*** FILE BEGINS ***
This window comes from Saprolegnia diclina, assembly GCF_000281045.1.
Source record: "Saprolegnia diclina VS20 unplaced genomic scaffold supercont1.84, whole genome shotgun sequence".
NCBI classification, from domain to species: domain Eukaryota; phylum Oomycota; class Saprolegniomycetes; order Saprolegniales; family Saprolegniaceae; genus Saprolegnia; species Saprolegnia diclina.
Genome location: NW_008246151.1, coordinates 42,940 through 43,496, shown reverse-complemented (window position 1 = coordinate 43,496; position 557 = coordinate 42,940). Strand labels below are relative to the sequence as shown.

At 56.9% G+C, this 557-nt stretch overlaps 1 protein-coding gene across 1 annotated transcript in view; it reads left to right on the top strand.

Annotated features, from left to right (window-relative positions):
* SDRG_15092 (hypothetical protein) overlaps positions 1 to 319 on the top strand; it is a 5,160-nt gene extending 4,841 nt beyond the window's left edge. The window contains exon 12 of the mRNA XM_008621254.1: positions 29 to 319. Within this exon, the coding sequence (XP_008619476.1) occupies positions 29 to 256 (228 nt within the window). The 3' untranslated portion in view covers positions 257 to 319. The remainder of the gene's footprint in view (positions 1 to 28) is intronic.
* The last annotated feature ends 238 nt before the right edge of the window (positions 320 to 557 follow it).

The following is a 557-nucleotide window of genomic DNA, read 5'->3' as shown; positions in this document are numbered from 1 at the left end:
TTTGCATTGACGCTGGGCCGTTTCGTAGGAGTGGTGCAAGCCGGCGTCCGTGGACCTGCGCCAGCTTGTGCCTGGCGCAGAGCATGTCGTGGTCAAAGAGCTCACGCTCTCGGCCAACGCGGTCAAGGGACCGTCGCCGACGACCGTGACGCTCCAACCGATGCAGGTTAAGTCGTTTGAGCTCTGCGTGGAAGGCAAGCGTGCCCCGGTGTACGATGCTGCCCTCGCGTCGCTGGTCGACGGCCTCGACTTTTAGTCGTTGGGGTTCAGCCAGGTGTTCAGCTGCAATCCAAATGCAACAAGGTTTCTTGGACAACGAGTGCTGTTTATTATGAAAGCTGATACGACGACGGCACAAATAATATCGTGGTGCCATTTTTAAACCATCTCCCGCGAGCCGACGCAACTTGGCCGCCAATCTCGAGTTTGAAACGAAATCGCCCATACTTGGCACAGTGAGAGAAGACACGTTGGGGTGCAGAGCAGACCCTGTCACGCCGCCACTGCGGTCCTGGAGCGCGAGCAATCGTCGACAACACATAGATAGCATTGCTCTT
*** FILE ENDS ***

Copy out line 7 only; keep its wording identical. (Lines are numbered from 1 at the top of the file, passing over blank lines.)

* SDRG_15092 (hypothetical protein) overlaps positions 1 to 319 on the top strand; it is a 5,160-nt gene extending 4,841 nt beyond the window's left edge. The window contains exon 12 of the mRNA XM_008621254.1: positions 29 to 319. Within this exon, the coding sequence (XP_008619476.1) occupies positions 29 to 256 (228 nt within the window). The 3' untranslated portion in view covers positions 257 to 319. The remainder of the gene's footprint in view (positions 1 to 28) is intronic.